The demands by Apple that it receive a percentage of the wireless service revenues generated by would-be users of a localized version of the touch-screen handset have unsurprisingly been met with opposition from both Far Eastern providers.
"Previously, the company intended to cooperate with China Unicom, China's second largest mobile telecoms carrier, but the talks quitted due to the divarication on the sharing proportion of the proceeds," Trading Markets said on Tuesday.
That report was followed Friday by a similar one from the Chinese-language Southern Daily, which stated that negotiations between Apple and China Mobile, China's largest mobile phone operator by subscribers, had failed. The two parties couldn't reach an agreement because of differences over revenue sharing, the paper said.
For its part, however, China Mobile has denied the latest claim, insisting, according to Bloomberg, that it is still in discussions with Apple to offer the iPhone to Chinese consumers sometime in 2008.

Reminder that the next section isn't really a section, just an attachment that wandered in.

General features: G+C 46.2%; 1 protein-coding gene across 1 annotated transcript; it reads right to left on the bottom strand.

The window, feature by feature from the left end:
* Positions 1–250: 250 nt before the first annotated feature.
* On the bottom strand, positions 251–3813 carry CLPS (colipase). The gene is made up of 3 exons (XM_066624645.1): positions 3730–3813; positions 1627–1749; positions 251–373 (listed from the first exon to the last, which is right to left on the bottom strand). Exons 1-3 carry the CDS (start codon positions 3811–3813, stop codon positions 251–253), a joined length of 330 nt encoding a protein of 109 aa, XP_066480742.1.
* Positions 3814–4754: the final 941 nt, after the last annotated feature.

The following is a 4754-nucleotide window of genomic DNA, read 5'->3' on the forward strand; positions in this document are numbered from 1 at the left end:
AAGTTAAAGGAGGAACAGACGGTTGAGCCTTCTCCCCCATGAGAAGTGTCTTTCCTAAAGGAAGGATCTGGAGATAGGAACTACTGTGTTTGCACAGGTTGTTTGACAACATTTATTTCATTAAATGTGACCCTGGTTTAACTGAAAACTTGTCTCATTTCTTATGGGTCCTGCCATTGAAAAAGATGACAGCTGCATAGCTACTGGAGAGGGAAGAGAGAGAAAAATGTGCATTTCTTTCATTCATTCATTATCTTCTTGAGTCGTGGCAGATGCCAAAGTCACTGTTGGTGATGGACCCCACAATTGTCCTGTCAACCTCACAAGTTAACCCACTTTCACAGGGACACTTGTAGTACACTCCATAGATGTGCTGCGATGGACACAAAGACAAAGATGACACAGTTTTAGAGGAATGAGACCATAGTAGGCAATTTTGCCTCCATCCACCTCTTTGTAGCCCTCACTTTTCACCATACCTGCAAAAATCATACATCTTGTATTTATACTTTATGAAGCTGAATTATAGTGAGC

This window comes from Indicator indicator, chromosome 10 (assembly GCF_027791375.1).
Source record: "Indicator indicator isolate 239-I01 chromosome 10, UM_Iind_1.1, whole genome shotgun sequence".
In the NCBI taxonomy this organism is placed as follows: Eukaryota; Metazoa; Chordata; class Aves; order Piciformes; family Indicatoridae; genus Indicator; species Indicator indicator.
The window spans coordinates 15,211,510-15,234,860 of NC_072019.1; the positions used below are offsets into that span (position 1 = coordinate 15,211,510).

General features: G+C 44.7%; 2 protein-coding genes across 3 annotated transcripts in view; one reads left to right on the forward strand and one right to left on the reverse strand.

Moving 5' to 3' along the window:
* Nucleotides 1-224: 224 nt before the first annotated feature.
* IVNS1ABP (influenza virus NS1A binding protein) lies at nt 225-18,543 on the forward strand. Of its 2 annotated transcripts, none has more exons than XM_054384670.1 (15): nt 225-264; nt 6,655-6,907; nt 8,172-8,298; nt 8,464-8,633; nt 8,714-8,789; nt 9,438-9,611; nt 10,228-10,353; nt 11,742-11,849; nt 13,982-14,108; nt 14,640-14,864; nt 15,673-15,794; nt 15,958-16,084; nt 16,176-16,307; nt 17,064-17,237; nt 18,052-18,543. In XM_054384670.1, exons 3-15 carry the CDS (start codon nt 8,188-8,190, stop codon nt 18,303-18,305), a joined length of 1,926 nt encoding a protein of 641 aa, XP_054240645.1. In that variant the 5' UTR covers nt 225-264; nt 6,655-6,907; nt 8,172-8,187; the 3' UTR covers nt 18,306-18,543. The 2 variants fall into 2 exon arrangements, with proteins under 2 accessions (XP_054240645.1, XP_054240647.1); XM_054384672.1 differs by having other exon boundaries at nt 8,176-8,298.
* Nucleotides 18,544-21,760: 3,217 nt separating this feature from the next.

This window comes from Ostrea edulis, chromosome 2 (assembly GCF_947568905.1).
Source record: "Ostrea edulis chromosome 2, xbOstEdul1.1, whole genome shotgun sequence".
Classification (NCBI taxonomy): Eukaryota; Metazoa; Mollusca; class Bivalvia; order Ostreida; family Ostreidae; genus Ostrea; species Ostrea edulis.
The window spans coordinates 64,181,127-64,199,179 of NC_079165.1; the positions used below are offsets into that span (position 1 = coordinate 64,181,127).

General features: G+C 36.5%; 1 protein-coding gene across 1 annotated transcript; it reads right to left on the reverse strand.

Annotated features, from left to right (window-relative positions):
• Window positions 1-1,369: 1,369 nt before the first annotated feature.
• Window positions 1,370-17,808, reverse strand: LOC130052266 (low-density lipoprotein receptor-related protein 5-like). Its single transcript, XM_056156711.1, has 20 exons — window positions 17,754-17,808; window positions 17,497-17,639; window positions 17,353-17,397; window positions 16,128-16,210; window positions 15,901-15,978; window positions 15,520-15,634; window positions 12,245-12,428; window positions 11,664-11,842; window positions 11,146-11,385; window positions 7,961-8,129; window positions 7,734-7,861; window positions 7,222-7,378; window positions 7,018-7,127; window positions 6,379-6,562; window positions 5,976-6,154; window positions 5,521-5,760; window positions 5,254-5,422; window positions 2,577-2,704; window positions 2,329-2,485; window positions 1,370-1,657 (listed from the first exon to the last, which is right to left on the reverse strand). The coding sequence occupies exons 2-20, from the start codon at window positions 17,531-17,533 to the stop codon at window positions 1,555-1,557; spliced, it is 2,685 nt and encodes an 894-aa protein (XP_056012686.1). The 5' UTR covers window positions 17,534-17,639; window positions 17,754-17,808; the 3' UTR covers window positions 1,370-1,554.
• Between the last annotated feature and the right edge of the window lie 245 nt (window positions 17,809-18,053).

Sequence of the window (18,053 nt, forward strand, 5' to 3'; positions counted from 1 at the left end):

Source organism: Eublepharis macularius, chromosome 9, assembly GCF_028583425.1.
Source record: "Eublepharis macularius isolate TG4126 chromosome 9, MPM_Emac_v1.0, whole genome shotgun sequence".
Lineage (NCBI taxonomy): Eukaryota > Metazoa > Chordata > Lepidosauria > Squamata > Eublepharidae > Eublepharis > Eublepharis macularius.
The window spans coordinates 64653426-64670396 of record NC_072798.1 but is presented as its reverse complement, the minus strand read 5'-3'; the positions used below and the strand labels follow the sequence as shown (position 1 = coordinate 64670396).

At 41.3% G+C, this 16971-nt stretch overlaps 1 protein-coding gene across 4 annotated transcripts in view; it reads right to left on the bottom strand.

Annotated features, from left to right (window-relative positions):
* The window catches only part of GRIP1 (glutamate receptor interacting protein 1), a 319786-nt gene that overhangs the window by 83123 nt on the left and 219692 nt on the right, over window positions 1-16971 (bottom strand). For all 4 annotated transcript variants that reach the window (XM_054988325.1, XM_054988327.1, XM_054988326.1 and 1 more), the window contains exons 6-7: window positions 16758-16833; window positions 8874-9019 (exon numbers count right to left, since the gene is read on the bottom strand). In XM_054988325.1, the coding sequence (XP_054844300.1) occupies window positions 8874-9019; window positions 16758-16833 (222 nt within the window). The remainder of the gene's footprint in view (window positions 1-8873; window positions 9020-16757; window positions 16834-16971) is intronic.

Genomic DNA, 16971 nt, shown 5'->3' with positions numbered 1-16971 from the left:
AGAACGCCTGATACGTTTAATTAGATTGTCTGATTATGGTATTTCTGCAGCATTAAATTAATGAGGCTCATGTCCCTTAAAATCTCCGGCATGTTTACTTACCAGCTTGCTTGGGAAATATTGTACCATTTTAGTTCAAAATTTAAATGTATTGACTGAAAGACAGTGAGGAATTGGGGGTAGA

Telecom executives familiar with the discussions between the iPhone maker and China Mobile had said earlier in the month that a number of contingencies on Apple's part were likely to prolong the process.
Specifically, there's a precedent among Chinese telecom operators that they do not, under any circumstances, agree to share their revenues with outside parties, as Apple has requested (and achieved) from all of its iPhone partners thus far.
"[O]ur business model does not entail sharing revenue with terminal producers -- we don't share revenue. That's a Chinese rule," one executive told Reuters on condition of anonymity. "All it is right now, on the iPhone and Apple, is that the firm welcomes their approach."
Apple stated earlier this year that it hoped to launch iPhone in Asia during the 2008 calendar year.